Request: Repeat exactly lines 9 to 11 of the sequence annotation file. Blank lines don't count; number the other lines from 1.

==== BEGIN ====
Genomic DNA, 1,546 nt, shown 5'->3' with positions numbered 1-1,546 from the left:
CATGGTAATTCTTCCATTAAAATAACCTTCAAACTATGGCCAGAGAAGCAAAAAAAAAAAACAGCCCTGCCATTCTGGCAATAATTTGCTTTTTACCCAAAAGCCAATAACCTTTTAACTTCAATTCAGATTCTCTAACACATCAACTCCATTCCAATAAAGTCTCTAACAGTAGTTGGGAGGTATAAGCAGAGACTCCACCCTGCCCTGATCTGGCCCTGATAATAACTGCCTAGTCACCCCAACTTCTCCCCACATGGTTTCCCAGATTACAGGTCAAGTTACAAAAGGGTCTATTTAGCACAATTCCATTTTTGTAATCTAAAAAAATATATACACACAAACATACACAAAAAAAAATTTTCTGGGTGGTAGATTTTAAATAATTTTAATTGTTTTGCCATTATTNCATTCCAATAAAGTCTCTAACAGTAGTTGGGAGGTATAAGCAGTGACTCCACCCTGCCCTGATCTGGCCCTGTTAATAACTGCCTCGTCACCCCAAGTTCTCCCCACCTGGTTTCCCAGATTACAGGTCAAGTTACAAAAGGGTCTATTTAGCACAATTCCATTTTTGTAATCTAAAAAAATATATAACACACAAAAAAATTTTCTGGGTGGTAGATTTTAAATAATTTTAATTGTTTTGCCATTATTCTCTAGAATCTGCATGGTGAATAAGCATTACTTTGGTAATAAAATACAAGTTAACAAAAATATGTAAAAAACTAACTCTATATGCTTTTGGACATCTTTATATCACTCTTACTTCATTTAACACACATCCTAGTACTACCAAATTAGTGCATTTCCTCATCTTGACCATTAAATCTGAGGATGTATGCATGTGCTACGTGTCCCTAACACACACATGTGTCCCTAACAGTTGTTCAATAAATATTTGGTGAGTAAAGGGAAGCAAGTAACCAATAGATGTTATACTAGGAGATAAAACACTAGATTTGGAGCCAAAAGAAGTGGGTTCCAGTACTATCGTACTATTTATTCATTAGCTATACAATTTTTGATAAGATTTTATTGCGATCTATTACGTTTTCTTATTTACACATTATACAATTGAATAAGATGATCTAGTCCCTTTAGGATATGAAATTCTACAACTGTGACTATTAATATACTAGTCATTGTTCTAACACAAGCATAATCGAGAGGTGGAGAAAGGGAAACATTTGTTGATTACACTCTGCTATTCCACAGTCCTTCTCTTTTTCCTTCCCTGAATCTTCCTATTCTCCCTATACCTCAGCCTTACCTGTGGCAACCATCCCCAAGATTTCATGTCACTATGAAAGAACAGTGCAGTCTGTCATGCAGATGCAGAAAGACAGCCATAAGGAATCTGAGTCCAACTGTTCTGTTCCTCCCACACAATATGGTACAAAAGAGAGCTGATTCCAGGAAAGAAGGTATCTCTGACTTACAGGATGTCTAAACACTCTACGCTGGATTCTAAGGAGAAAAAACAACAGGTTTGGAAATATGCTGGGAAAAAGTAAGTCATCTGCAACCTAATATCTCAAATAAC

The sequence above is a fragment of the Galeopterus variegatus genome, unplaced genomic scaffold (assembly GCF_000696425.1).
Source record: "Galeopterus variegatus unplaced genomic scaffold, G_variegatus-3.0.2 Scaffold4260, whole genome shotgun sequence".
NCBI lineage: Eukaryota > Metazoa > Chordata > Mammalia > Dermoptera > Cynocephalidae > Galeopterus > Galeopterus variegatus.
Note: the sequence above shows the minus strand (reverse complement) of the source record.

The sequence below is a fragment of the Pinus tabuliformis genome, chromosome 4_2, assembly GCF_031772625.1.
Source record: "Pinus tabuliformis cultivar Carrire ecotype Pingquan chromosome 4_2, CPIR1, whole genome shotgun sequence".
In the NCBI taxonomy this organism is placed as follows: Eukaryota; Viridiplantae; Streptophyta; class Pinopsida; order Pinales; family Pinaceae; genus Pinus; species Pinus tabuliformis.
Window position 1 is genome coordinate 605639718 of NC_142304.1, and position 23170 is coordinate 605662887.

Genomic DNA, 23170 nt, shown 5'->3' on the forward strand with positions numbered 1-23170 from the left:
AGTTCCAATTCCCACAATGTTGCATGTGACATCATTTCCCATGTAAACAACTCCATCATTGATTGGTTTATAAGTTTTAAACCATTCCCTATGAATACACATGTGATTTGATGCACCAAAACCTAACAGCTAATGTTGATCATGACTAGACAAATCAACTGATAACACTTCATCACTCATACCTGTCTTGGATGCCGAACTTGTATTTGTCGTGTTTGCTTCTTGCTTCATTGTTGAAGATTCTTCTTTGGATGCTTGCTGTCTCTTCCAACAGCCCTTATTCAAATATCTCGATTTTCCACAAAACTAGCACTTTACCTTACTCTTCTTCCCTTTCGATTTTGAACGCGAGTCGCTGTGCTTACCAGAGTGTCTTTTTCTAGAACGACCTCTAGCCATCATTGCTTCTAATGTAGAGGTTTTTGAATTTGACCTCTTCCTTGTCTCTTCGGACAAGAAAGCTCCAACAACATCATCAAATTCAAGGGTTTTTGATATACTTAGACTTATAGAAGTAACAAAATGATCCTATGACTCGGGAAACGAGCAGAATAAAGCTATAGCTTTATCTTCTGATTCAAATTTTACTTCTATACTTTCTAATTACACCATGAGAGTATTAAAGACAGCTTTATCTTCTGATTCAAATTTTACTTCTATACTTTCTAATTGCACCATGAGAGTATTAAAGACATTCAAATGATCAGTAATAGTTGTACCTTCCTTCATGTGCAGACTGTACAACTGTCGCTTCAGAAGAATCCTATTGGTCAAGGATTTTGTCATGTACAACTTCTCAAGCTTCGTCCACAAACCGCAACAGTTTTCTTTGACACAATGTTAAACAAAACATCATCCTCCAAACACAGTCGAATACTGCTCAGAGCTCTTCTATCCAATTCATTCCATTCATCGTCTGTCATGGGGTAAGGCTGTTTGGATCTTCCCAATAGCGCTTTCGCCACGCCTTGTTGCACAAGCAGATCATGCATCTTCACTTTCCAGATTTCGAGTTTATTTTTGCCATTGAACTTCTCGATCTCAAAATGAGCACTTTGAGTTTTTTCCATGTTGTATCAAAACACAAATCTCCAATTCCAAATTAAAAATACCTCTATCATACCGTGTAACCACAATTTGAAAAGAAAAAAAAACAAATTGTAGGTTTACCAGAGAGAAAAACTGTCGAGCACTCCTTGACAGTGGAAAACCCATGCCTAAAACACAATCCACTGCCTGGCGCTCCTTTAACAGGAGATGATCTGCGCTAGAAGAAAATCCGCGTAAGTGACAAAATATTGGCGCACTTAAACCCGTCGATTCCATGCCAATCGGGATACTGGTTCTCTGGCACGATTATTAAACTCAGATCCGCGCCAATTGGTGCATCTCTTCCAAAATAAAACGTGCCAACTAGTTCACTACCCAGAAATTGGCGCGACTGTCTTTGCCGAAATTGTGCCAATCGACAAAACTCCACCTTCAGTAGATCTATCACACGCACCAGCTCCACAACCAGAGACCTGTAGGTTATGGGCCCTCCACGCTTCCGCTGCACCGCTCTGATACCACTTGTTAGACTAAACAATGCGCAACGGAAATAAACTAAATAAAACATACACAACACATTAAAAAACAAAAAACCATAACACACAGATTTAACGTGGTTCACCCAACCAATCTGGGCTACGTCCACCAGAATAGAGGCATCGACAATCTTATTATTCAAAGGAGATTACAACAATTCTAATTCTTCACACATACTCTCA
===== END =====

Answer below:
In the NCBI taxonomy this organism is placed as follows: Eukaryota; Viridiplantae; Streptophyta; class Pinopsida; order Pinales; family Pinaceae; genus Pinus; species Pinus tabuliformis.
Window position 1 is genome coordinate 605639718 of NC_142304.1, and position 23170 is coordinate 605662887.

Genomic DNA, 23170 nt, shown 5'->3' on the forward strand with positions numbered 1-23170 from the left: